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I think I have managed to work this out, however there is no solution provided with the question so I thought it best to check.

My working:

Let $(x,y) \in (A \times B) \cup (C \times D)$

$\Rightarrow x \in (A$ or $C)$ and $y \in (B$ or $D)$

$\Rightarrow (x, y) \in (A \cup C) \times (B \cup D)$

$\Rightarrow (A \times B) \cup (C \times D) \subseteq (A \cup C) \times (B \cup D)$

Now let $(x,y) \in (A \cup C) \times (B \cup D)$

$\Rightarrow x \in (A$ or $C) $ and $y \in (B$ or $D)$

$\Rightarrow (x, y ) \in (A \times B) \cup (A \times D) \cup (C \times B) \cup (C \times D)$

$\Rightarrow (A \cup C) \times (B \cup D) \nsubseteq (A \times B) \cup (C \times D)$

$\Rightarrow (A \times B) \cup (C \times D) \not= (A \cup C) \times (B \cup D)$

Is this correct?

Thank you.

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  • $\begingroup$ i suggest you to check what you have done for another time (even the title) $\endgroup$
    – user87543
    Jul 28, 2014 at 12:42
  • $\begingroup$ What you try to prove in the body is more sensible that what you wrote in the title (switched $B$ and $C$ on the right-hand side). But (as noted) even that is wrong in general. $\endgroup$
    – GEdgar
    Jul 29, 2014 at 15:52

5 Answers 5

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No.

Suppose $B = D = \emptyset$ and $A \neq \emptyset$ and $C \neq \emptyset$.

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To see if something is true or not, it is always a good idea to check on trivial examples. For example:

  • Is $[0,1]\times[0,1]\cup [1,2]\times[1,2]$ equal to $[0,2]\times[0,2]$?

Even better, just take a set with a small number of elements, for example:

  • Is $\{x\}\times\{u\} \cup \{y\}\times\{v\}$ equal to $\{x,y\}\times \{u,v\}$?
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The first part was good: you did indeed show that $$(x,y) \in (A \times B) \cup (C \times D) \implies (x,y) \in (A \cup C) \times (B \cup D)$$ which is the definition of $(A \times B) \cup (C \times D) \subseteq (A \cup C) \times (B \cup D)$.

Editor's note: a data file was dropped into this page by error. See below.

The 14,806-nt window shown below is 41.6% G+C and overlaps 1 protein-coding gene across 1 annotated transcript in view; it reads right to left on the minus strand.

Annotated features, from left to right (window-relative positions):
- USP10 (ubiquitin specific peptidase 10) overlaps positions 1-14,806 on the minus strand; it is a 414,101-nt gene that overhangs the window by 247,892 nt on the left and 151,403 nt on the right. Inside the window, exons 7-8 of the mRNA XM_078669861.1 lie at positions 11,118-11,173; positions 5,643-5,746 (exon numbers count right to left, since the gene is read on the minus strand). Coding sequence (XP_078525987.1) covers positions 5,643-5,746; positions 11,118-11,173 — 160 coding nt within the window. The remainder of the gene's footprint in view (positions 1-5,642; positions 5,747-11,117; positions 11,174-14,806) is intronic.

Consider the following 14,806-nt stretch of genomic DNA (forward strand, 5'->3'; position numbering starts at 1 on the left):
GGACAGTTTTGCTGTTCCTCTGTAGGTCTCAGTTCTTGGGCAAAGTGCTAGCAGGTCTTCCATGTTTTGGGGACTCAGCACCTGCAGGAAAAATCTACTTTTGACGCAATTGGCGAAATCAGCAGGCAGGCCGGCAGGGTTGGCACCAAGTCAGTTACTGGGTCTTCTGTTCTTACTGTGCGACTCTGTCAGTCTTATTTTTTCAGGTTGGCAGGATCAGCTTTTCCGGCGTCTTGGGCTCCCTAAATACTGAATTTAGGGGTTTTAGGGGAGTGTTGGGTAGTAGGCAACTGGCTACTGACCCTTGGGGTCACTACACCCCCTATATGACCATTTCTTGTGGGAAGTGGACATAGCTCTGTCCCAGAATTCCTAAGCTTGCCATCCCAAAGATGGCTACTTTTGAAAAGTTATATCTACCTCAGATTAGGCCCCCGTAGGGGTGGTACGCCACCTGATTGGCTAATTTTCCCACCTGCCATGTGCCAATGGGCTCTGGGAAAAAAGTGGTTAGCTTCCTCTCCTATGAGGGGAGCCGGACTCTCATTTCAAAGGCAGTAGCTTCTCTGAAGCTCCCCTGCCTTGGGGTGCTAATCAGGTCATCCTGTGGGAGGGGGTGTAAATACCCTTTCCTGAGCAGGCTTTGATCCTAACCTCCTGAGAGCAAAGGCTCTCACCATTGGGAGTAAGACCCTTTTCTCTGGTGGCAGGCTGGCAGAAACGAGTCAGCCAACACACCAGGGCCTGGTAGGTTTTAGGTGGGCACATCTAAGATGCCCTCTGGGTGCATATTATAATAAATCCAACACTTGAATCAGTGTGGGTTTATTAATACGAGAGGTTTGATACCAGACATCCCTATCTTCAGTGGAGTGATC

The second part was not good. If you want to show that an inclusion does not hold, you need to produce a counterexample. All you have done is showing $(A \cup C) \times (B \cup D) \subseteq (A \times B) \cup (A \times D) \cup (C \times B) \cup (C \times D)$.

So if you want a counterexample, can you find an element of $(A \cup C) \times (B \cup D)$ which is neither in $A \times B$ nor in $C \times D$?

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Usually if we want to show some set equality is incorrect, we can show this with a counterexample. You can think about what's going on here with the following example, and draw a picture: take $A=C=[0,1], B=D=[1,2].$ $A\times B=[0,1]\times [1,2],$ $C\times D=[0,1]\times [1,2].$ If you draw their union, it's a square with unit side length. But $(A\cup B)\times (C\cup D)$ is a square of side length two, namely $[0,2]^2$.

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You're right that $(A\times B)\cup(C\times D)\subseteq(A\cup C)\times(B\cup D)$, but your proof is slightly lacking.

Instead of "$x\in(A\text{ or }C)$" you should write "$x\in A$ or $x\in C$" -- natural language allows more freedom in where you can put "or" and expect to be understood, but once you start using symbols you're expected to be more rigorous.

Then it looks like everything of interest actually happens in the step from $(x,y)\in(A\times B)\cup(C\times D)$ to ($x\in A$ or $x\in C$) and ($y\in B$ or $y\in D$). Where you should go, doing things step by step is to ($x\in A$ and $y\in B$) or ($x\in C$ and $y\in D$).


You're also right that the opposite inclusion doesn't always hold, but instead of a series of $\Rightarrow$-connected formulas you should just show a counterexample.

The way you're writing it there looks like you're claiming that $(A\cup C)\times(B\cup D)\not\subseteq(A\times B)\cup(C\times D)$ necessarily holds, which isn't the case. For example, with $A=B=C=D=\{1\}$ equality does hold (both sides are $\{\langle 1,1\rangle\}$).

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